Tuesday, February 17, 2015
For the past 28 years, Iota becomes the little town that could every Mardi Gras day. The dust mote-sized town has a population (1458) smaller than that of your standard sized office tower. A good chunk of them are here along with tourists, dance vagabonds, and residents of nearby towns. The a 300 yard stretch of the main street, Duson Avenue, is turned into a street fair with a raised dance floor being the jewel in the setting.
All the better to listen and dance to the bands playing Cajun music. More importantly, it’s the spot where men and boys sing the Mardi Gras song after returning from the countryside begging for food and making good-hearted mischief since a bit after daybreak.
At mid afternoon, Mardi Gras wagons carry revelers in tattered wildly colored clothing, screen masks and conical capuchins (hats) that hide their identity. The masks and hats were important since this was the one day in centuries past that common folk in Europe could mix anonymously with upper classes and make fun of the nobles and bishops who lorded it over them for the other 364 says of the year.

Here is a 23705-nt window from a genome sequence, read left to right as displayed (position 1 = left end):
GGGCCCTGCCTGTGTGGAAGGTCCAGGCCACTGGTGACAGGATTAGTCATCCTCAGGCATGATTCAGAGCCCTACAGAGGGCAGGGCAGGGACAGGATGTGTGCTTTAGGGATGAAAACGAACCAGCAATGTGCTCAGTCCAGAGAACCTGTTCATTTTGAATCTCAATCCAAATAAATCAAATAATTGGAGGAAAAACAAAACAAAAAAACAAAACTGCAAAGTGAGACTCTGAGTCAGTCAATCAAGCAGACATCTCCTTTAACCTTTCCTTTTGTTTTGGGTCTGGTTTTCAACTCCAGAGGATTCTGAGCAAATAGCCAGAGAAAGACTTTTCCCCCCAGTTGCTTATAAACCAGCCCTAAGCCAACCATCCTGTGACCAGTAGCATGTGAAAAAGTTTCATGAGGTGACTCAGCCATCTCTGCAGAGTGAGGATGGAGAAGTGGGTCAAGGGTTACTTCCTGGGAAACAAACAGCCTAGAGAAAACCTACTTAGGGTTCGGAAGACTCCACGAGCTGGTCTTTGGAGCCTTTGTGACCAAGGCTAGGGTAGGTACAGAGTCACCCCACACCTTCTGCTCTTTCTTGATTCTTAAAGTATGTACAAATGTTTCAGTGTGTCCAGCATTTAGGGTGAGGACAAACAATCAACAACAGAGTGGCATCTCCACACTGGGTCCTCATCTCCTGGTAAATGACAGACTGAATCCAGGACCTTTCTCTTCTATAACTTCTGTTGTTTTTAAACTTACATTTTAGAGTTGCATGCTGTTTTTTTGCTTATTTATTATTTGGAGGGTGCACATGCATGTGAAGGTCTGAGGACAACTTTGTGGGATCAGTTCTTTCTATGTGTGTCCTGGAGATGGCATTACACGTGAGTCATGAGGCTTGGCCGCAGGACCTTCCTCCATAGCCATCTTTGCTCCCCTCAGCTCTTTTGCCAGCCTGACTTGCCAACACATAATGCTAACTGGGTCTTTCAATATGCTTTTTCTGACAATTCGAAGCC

Similar festivities are happening in nearly every town and city within a fifty-mile radius of Lafayette, Louisiana, where the population is still predominantly connected by blood and history to the Acadian French who emigrated here after being expelled from Canada in 1755 for refusing to sign an oath of allegiance to the British monarch.
Mardi Gras is commercially oriented in some quarters but at heart, it’s Acadian heritage that’s being buffed up. There are few places in America that preserve cultural traditions as tenaciously and proudly as small towns and cities of southwest Louisiana.
Saluted like returning warriors, complete with chickens...
Young children get a taste of the "courir;" somehow a black baby pig has been commandeered during the day's begging for food.
but not before one more round of begging...and showing off prize roosters.
so a dad hoists his son up to put coins in the outstretched hand.
Photos and videos by Paul A. Tamburello, Jr.